The E-PL2 comes kitted with an updated standard zoom, the Olympus M. Zuiko 14-42mm f/3.5-5.6 MSC (Movie and Still Compatible) lens. I have a feeling I won’t be using the zoom all that much. The 20mm f/1.7 is faster, more fun to use, and is more compact.

However, the kit lens does seem to perform pretty well optically, and focuses surprisingly fast. Zoom and focus ring action, as well as internal focus mechanisms, are smooth and silent in operation, preventing lens sounds from finding their way into the audio track of your videos.

This is my first Olympus camera since my film days! I’m actually planning on purchasing the Olympus OM to m4/3 mount adapter, which will allow me to use the F. Zuiko 50mm f/1.8 (shown right) on my E-PL2. Pretty exciting to be able to use legacy lenses on this new camera.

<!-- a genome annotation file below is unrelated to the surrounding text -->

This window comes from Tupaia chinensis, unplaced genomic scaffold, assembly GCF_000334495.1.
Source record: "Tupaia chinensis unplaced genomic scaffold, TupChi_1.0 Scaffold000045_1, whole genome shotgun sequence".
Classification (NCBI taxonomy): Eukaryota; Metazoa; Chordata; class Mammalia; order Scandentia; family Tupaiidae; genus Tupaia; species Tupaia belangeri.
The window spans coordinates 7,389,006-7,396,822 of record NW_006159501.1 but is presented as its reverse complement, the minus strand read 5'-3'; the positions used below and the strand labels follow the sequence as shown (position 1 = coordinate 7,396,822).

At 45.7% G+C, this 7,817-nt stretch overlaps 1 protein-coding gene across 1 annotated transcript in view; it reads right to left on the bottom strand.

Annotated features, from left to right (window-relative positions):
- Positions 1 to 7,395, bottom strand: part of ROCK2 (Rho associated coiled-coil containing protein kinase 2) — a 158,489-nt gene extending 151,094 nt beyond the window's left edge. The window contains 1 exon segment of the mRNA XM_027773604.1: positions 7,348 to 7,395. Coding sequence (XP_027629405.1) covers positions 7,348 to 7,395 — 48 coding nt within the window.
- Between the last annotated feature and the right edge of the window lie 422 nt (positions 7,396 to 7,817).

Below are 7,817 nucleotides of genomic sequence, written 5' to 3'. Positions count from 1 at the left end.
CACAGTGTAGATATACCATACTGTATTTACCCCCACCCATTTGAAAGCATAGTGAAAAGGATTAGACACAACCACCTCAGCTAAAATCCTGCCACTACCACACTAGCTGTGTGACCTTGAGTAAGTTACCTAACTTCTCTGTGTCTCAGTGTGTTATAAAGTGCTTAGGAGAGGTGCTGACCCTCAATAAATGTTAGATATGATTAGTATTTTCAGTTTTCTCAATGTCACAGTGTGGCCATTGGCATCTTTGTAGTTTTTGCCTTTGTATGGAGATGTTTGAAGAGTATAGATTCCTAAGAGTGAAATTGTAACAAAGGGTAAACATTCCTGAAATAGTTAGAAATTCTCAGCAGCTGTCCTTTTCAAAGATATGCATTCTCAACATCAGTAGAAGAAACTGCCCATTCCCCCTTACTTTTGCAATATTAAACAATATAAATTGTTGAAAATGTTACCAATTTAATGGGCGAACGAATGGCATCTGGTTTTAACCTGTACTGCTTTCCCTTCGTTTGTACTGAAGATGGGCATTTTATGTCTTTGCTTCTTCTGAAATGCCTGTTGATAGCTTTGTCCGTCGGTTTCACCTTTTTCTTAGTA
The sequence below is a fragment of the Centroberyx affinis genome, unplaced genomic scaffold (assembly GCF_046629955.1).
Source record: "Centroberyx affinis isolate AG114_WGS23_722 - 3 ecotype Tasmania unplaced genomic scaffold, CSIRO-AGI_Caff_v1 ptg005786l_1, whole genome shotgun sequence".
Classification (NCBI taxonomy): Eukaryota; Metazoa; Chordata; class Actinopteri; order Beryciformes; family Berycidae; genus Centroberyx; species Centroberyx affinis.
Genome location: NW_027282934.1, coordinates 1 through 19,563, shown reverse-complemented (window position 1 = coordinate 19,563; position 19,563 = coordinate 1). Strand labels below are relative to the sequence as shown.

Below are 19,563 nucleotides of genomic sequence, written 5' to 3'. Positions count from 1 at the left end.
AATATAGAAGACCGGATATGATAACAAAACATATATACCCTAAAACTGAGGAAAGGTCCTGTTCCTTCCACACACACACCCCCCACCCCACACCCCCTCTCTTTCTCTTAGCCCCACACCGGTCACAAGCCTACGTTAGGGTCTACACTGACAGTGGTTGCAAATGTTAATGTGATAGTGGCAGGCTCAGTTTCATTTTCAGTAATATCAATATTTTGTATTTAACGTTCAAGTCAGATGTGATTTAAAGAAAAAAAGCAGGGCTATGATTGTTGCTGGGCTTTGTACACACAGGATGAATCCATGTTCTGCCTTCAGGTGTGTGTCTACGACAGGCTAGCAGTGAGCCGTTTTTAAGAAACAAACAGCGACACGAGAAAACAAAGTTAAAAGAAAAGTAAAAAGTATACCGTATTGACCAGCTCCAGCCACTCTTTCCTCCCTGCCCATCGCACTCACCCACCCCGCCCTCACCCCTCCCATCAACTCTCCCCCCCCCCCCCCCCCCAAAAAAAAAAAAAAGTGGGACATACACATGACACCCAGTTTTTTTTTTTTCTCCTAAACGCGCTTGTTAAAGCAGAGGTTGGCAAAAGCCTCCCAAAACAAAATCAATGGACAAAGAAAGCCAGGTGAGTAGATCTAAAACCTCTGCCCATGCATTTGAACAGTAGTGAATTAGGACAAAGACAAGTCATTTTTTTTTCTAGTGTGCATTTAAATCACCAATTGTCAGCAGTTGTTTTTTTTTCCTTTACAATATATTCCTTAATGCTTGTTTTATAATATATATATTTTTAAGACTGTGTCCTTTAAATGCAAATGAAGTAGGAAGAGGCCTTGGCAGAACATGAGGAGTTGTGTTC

I didn’t want to spend all day on these product shots, but here’s a quick photo of the E-PL2 between my Canon S90 and Nikon D40. The E-PL2 is certainly not pocketable like the S90 is, but its size and weight make it perfect for either a large coat pocket or small bag.  With the 20mm pancake mounted, the size and weight of the E-PL2 feels similar to that of a high-end compact like the Panasonic LX3/5 or Canon G12. I keep mine in a little messenger bag, and walking around town I can’t even tell it’s in there.

The built in pop-up can remote-command off-camera flash guns. The strobist in me is very intrigued by this feature…